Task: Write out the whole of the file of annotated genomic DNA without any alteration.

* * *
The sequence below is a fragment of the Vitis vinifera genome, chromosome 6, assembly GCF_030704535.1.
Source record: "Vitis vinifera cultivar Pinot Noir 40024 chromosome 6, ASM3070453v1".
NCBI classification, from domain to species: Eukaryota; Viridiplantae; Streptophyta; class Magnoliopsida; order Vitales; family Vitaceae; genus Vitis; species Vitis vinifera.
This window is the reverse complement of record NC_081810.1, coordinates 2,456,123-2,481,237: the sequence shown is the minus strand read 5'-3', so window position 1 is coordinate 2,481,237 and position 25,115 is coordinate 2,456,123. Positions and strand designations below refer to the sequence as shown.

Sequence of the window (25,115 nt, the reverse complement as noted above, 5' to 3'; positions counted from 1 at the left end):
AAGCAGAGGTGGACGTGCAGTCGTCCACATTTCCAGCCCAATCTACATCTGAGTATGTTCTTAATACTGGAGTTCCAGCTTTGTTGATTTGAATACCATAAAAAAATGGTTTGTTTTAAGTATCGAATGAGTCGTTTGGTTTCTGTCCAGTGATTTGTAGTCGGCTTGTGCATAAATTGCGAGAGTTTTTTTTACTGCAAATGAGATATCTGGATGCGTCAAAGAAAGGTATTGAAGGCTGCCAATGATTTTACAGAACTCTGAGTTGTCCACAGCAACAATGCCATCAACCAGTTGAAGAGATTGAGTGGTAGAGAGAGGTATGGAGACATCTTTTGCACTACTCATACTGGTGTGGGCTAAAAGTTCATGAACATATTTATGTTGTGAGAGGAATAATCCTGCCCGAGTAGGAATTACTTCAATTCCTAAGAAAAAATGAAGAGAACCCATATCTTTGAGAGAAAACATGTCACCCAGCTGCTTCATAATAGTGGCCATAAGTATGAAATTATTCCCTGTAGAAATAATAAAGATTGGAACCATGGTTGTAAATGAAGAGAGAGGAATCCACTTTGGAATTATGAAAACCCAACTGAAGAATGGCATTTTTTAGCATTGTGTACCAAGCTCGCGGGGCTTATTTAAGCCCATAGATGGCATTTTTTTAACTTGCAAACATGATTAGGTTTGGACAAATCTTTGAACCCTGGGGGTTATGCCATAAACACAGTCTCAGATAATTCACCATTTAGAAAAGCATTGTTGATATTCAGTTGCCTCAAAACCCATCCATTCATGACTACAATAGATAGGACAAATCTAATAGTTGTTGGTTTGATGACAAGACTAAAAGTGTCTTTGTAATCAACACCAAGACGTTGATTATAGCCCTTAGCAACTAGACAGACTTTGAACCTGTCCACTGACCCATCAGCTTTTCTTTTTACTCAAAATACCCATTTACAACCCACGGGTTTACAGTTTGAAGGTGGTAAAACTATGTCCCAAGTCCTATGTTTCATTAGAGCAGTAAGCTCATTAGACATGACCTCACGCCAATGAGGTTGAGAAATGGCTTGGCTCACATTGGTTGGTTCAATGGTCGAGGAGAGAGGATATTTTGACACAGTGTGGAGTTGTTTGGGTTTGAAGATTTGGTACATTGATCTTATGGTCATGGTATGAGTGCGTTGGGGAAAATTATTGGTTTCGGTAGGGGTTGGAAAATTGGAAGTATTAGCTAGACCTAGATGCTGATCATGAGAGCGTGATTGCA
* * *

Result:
The sequence below is a fragment of the Vitis vinifera genome, chromosome 6, assembly GCF_030704535.1.
Source record: "Vitis vinifera cultivar Pinot Noir 40024 chromosome 6, ASM3070453v1".
NCBI classification, from domain to species: Eukaryota; Viridiplantae; Streptophyta; class Magnoliopsida; order Vitales; family Vitaceae; genus Vitis; species Vitis vinifera.
This window is the reverse complement of record NC_081810.1, coordinates 2,456,123-2,481,237: the sequence shown is the minus strand read 5'-3', so window position 1 is coordinate 2,481,237 and position 25,115 is coordinate 2,456,123. Positions and strand designations below refer to the sequence as shown.

Sequence of the window (25,115 nt, the reverse complement as noted above, 5' to 3'; positions counted from 1 at the left end):
AAGCAGAGGTGGACGTGCAGTCGTCCACATTTCCAGCCCAATCTACATCTGAGTATGTTCTTAATACTGGAGTTCCAGCTTTGTTGATTTGAATACCATAAAAAAATGGTTTGTTTTAAGTATCGAATGAGTCGTTTGGTTTCTGTCCAGTGATTTGTAGTCGGCTTGTGCATAAATTGCGAGAGTTTTTTTTACTGCAAATGAGATATCTGGATGCGTCAAAGAAAGGTATTGAAGGCTGCCAATGATTTTACAGAACTCTGAGTTGTCCACAGCAACAATGCCATCAACCAGTTGAAGAGATTGAGTGGTAGAGAGAGGTATGGAGACATCTTTTGCACTACTCATACTGGTGTGGGCTAAAAGTTCATGAACATATTTATGTTGTGAGAGGAATAATCCTGCCCGAGTAGGAATTACTTCAATTCCTAAGAAAAAATGAAGAGAACCCATATCTTTGAGAGAAAACATGTCACCCAGCTGCTTCATAATAGTGGCCATAAGTATGAAATTATTCCCTGTAGAAATAATAAAGATTGGAACCATGGTTGTAAATGAAGAGAGAGGAATCCACTTTGGAATTATGAAAACCCAACTGAAGAATGGCATTTTTTAGCATTGTGTACCAAGCTCGCGGGGCTTATTTAAGCCCATAGATGGCATTTTTTTAACTTGCAAACATGATTAGGTTTGGACAAATCTTTGAACCCTGGGGGTTATGCCATAAACACAGTCTCAGATAATTCACCATTTAGAAAAGCATTGTTGATATTCAGTTGCCTCAAAACCCATCCATTCATGACTACAATAGATAGGACAAATCTAATAGTTGTTGGTTTGATGACAAGACTAAAAGTGTCTTTGTAATCAACACCAAGACGTTGATTATAGCCCTTAGCAACTAGACAGACTTTGAACCTGTCCACTGACCCATCAGCTTTTCTTTTTACTCAAAATACCCATTTACAACCCACGGGTTTACAGTTTGAAGGTGGTAAAACTATGTCCCAAGTCCTATGTTTCATTAGAGCAGTAAGCTCATTAGACATGACCTCACGCCAATGAGGTTGAGAAATGGCTTGGCTCACATTGGTTGGTTCAATGGTCGAGGAGAGAGGATATTTTGACACAGTGTGGAGTTGTTTGGGTTTGAAGATTTGGTACATTGATCTTATGGTCATGGTATGAGTGCGTTGGGGAAAATTATTGGTTTCGGTAGGGGTTGGAAAATTGGAAGTATTAGCTAGACCTAGATGCTGATCATGAGAGCGTGATTGCA